GENEVA — Secretary of State John Kerry and foreign ministers of other major powers lent their weight to the Iran nuclear talks after envoys reported progress Friday in marathon negotiations to curb the Iranian program in return for limited sanctions relief.
After a third day of talks, State Department spokesperson Jen Psaki said Kerry was en route to Geneva to "help narrow the differences." Russian Foreign Minister Sergey Lavrov arrived in Geneva late Friday.
British Foreign Secretary William Hague announced he would also travel to Geneva. A French diplomat, speaking on condition of anonymity because he was not authorized to release the information, said French Foreign Minister Laurent Fabius would join the others here.
The announcements followed a day in which diplomats appeared more and more optimistic that a deal could be struck.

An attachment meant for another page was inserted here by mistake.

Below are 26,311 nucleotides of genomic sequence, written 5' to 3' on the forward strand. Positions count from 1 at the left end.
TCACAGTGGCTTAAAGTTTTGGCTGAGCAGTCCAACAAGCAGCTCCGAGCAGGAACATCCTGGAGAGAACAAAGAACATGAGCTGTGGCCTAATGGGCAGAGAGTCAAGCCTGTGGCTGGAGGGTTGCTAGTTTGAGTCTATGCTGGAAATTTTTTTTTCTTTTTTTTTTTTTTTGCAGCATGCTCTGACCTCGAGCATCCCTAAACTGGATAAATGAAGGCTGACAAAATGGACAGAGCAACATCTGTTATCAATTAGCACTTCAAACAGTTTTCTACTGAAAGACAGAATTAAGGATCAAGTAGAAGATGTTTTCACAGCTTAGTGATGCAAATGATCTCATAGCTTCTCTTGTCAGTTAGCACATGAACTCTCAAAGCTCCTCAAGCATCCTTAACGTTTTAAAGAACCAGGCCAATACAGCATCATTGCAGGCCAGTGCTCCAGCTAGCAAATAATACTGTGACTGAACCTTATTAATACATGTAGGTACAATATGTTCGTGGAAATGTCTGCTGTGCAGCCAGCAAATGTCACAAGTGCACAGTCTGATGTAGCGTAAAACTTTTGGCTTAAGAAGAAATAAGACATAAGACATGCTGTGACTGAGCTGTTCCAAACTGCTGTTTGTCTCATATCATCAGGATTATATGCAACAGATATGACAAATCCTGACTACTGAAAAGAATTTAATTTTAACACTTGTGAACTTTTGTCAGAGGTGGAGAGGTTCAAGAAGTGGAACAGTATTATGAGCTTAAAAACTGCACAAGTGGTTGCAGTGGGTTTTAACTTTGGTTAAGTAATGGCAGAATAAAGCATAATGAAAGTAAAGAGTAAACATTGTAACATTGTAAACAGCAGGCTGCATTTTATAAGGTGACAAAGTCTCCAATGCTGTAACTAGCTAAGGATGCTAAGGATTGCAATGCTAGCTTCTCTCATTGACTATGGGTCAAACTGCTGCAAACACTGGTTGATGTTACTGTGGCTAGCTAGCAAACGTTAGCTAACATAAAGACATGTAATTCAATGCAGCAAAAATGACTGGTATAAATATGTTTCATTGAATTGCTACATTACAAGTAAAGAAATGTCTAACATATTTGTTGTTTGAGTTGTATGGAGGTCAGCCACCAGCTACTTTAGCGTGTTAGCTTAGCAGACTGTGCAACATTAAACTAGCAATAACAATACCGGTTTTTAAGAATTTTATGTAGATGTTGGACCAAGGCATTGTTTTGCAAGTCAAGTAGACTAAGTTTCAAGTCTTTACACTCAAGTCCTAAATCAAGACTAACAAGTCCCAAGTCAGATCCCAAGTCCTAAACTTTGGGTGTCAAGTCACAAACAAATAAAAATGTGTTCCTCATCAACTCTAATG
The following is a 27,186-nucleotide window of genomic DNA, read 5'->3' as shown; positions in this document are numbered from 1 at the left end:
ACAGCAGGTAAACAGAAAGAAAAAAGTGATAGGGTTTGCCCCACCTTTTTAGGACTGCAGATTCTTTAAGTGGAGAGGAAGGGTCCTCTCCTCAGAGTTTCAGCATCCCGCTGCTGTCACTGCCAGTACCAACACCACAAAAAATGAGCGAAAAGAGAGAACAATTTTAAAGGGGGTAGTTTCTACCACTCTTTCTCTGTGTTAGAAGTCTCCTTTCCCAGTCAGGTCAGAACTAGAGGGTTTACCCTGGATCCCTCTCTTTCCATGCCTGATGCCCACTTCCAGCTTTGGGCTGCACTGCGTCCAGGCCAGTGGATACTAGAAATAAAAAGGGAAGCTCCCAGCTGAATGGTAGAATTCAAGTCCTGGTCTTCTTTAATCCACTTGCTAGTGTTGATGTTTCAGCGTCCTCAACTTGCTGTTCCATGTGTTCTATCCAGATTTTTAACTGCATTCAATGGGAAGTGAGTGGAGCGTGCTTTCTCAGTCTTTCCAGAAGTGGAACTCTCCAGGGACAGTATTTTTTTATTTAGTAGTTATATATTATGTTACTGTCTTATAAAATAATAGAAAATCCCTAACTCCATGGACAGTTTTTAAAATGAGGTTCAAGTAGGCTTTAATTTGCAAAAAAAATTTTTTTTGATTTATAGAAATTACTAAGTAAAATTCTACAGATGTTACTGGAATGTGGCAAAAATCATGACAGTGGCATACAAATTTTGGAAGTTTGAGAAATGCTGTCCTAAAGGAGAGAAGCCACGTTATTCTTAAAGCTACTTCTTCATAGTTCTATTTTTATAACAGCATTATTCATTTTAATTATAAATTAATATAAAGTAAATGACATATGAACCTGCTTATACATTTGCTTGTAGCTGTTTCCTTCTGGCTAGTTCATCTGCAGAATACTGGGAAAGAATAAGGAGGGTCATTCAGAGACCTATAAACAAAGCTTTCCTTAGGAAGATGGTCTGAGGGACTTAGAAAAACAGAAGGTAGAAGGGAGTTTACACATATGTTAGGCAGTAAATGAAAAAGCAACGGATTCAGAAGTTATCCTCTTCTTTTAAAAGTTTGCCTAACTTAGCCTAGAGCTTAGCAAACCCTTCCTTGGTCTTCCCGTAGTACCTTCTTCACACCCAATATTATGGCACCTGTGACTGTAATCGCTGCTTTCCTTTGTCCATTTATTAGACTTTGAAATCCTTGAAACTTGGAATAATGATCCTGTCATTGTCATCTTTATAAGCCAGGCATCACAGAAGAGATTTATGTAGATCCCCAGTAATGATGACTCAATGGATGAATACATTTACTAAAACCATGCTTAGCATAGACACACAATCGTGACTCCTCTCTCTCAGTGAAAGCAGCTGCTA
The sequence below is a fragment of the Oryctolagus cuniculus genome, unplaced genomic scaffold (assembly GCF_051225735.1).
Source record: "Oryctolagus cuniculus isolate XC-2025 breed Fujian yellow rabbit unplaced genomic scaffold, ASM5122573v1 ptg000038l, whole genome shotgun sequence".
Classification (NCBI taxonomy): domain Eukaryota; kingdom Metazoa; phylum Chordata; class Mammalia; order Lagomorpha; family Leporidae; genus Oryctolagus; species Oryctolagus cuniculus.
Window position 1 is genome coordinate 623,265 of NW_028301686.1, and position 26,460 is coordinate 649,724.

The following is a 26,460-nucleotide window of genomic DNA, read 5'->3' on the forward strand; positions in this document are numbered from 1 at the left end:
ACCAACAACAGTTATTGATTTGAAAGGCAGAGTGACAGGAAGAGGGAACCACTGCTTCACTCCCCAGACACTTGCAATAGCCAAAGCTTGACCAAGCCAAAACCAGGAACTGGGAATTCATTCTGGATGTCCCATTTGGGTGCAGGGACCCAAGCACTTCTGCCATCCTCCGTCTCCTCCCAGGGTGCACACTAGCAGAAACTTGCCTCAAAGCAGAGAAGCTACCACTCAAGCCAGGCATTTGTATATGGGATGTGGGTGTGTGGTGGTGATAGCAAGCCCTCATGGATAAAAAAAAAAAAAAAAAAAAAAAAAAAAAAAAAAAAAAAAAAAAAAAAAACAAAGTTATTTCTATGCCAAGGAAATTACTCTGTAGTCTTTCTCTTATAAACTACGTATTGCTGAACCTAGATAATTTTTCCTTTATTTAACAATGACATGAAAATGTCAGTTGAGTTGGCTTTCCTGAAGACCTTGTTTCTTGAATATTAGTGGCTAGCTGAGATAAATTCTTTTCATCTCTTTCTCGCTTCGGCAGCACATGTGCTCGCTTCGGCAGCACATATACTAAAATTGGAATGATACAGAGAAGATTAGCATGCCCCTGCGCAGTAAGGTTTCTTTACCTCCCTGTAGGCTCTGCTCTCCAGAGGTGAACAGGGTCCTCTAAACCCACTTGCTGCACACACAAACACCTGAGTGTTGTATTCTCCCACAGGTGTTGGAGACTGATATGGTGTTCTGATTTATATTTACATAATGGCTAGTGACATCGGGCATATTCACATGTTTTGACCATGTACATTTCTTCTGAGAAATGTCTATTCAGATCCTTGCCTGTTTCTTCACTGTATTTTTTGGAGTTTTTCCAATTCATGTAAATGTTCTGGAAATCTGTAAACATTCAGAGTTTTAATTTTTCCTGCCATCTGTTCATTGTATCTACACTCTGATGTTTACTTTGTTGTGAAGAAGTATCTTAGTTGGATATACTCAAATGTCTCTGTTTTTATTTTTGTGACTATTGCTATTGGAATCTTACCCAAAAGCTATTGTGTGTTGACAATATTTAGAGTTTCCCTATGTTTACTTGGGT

As talks adjourned, a diplomat said Iranian Foreign Minister and top European Union diplomat Catherine Ashton had made progress on a key sticking point — Iran's claim to a right to produce nuclear fuel through uranium enrichment
Iran's official IRNA news agency quoted Iranian Deputy Foreign Minister Abbas Araghchi in Geneva as saying that Iran's right to uranium enrichment must be part of any deal.
Enrichment is a hot-button issue because it can be used both to make reactor fuel and to arm nuclear missiles. Iran argues it is enriching only for power, and scientific and medical purposes. And it says it has no interest in nuclear arms.
But Washington and its allies point to Tehran's earlier efforts to hide enrichment and allege it worked on developing such weapons.
Iran has insisted on that right throughout almost a decade of mostly fruitless nuclear negotiations. But Zarif last weekend indicated that Iran is ready to sign a deal that does not expressly state that claim, raising hopes that a deal could be sealed at the current Geneva round.